Discover Settles With CFPB Over Student Loan Issues

Today, the Consumer Financial Protection Bureau (Bureau) issued a consent order against Discover Bank, The Student Loan Corporation, and Discover Products, Inc. (collectively, Discover) based on the Bureau’s findings that Discover violated a prior Bureau order, the Electronic Fund Transfer Act (EFTA), and the Consumer Financial Protection Act of 2010 (CFPA). Discover Bank, headquartered in Greenwood, Delaware, is an insured depository institution that provides and services private student loans. The Student Loan Corporation and Discover Products, Inc., are affiliates of Discover Bank and engage in student loan servicing. Discover must pay at least $10 million in consumer redress and a $25 million civil money penalty under today’s order.

The Bureau previously issued a consent order against Discover in July 2015 (2015 Order). The Bureau’s 2015 Order was based on the Bureau’s finding that Discover misstated the minimum amounts due to billing statements and tax information consumers needed to get federal income tax benefits.

The Bureau also found that Discover engaged in illegal debt collection practices. The Bureau’s 2015 Order required Discover to refund $16 million to consumers, pay the penalty, and fix its unlawful practices servicing and collection practices. The Bureau found that Discover violated the 2015 Order’s requirements in several ways. Discover misrepresented the minimum loan payments consumers owed, the number of interest consumers paid, and other material information, such as interest rates, payments, due dates, and the availability of rewards, among other things. Discover also did not provide all of the consumer redress the 2015 Order required.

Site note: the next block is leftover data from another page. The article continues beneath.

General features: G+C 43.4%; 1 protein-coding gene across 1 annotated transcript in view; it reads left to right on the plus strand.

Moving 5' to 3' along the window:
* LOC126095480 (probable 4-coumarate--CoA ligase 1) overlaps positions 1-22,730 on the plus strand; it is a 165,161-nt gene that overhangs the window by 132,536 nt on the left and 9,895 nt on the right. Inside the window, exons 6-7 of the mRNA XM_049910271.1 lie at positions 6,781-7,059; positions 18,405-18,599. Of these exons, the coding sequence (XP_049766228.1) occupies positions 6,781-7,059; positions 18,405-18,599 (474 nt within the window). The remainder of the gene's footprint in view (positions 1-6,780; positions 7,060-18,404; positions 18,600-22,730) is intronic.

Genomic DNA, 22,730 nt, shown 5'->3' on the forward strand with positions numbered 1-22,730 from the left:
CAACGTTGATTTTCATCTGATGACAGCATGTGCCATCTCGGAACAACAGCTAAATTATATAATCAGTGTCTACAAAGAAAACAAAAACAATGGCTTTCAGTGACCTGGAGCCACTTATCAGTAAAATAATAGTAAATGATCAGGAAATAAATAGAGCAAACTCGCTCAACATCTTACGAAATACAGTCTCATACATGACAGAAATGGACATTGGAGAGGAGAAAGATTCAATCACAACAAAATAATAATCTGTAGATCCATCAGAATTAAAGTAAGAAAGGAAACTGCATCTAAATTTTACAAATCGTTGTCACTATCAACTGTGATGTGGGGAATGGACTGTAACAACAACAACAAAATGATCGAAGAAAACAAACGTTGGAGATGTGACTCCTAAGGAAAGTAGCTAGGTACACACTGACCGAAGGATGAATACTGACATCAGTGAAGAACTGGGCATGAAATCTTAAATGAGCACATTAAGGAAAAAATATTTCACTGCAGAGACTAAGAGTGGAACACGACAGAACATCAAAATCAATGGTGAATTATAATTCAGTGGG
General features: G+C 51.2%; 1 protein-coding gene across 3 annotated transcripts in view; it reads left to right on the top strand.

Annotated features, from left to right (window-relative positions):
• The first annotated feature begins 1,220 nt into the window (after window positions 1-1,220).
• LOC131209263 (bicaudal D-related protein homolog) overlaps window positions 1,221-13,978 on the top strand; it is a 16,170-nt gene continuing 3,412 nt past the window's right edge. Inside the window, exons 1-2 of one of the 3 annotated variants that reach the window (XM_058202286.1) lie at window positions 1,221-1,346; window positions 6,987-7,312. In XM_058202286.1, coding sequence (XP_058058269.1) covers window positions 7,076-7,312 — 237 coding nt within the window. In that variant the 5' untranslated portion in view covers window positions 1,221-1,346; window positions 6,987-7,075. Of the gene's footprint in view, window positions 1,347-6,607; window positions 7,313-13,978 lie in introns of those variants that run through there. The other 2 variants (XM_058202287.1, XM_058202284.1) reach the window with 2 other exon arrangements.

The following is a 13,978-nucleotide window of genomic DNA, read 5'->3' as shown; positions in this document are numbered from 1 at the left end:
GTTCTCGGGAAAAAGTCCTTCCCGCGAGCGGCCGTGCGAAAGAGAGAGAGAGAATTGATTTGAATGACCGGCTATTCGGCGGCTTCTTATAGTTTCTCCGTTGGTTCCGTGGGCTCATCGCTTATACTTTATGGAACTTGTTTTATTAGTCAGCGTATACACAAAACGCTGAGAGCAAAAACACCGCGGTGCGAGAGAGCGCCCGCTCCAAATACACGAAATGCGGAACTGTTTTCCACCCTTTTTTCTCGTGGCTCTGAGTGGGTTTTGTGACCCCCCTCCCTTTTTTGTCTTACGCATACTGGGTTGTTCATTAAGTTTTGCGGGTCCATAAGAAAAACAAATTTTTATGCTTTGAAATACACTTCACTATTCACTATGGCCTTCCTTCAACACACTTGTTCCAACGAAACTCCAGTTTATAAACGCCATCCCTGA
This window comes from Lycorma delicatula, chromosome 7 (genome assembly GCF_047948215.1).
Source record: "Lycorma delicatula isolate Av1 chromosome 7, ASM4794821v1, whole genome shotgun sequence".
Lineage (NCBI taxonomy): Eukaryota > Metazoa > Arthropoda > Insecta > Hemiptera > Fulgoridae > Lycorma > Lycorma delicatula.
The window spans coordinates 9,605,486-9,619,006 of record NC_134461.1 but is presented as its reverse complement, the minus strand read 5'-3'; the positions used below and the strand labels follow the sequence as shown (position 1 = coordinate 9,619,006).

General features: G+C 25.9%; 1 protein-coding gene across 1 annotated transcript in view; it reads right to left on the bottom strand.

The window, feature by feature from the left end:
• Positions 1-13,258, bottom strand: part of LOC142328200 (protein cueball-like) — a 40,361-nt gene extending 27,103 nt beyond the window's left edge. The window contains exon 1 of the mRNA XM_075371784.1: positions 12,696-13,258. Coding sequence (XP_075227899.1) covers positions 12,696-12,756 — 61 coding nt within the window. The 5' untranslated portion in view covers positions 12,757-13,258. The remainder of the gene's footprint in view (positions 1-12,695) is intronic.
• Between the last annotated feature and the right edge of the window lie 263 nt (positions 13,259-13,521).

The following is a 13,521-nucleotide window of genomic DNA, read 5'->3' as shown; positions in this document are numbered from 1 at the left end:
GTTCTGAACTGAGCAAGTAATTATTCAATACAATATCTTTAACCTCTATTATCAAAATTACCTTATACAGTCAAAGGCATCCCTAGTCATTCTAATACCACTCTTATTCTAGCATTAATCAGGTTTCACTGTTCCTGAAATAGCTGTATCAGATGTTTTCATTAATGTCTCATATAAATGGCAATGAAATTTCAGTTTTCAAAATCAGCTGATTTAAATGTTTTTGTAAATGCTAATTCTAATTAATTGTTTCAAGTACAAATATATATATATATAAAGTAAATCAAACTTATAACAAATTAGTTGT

The Bureau found that Discover engaged in unfair acts and practices by withdrawing payments from more than 17,000 consumers’ accounts without valid authorization and by canceling or not withdrawing payments for more than 14,000 consumers without notifying them. This conduct violated the CFPA, EFTA, and Regulation E. The Bureau also found that Discover engaged in deceptive acts and practices in violation of the CFPA by misrepresenting more than 100,000 consumers the minimum payment owed and more than 8,000 consumers the amount of interest paid. Some consumers ended up paying more than they owed, others became late or delinquent because they could not pay the overstated amount, while others may have filed inaccurate tax returns.

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Today’s order prohibits Discover from making any misrepresentations about minimum payments consumers owe, the number of interest consumers paid, and other material servicing terms. The order also prohibits Discover from withdrawing loan payments from consumers’ bank accounts in amounts or at times not authorized by consumers.

The consent order can be found here.

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